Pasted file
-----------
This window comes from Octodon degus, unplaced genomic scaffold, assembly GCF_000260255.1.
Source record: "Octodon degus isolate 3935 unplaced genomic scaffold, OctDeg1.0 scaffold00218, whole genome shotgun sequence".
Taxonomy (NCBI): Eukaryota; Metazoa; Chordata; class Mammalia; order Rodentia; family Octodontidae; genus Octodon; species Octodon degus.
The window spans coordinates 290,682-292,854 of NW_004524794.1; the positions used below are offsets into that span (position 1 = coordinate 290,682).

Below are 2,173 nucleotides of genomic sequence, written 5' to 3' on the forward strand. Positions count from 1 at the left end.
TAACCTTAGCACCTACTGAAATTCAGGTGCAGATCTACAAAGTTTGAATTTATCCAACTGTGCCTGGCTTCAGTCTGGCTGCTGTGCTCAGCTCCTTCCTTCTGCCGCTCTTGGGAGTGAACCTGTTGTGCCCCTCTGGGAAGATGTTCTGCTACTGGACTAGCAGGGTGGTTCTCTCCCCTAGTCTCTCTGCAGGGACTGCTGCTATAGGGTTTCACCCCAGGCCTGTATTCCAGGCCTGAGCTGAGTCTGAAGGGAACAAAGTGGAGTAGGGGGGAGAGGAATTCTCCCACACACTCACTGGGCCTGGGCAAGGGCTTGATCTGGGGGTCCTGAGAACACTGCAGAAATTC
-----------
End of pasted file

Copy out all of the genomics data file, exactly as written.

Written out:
This window comes from Octodon degus, unplaced genomic scaffold, assembly GCF_000260255.1.
Source record: "Octodon degus isolate 3935 unplaced genomic scaffold, OctDeg1.0 scaffold00218, whole genome shotgun sequence".
Taxonomy (NCBI): Eukaryota; Metazoa; Chordata; class Mammalia; order Rodentia; family Octodontidae; genus Octodon; species Octodon degus.
The window spans coordinates 290,682-292,854 of NW_004524794.1; the positions used below are offsets into that span (position 1 = coordinate 290,682).

Below are 2,173 nucleotides of genomic sequence, written 5' to 3' on the forward strand. Positions count from 1 at the left end.
TAACCTTAGCACCTACTGAAATTCAGGTGCAGATCTACAAAGTTTGAATTTATCCAACTGTGCCTGGCTTCAGTCTGGCTGCTGTGCTCAGCTCCTTCCTTCTGCCGCTCTTGGGAGTGAACCTGTTGTGCCCCTCTGGGAAGATGTTCTGCTACTGGACTAGCAGGGTGGTTCTCTCCCCTAGTCTCTCTGCAGGGACTGCTGCTATAGGGTTTCACCCCAGGCCTGTATTCCAGGCCTGAGCTGAGTCTGAAGGGAACAAAGTGGAGTAGGGGGGAGAGGAATTCTCCCACACACTCACTGGGCCTGGGCAAGGGCTTGATCTGGGGGTCCTGAGAACACTGCAGAAATTC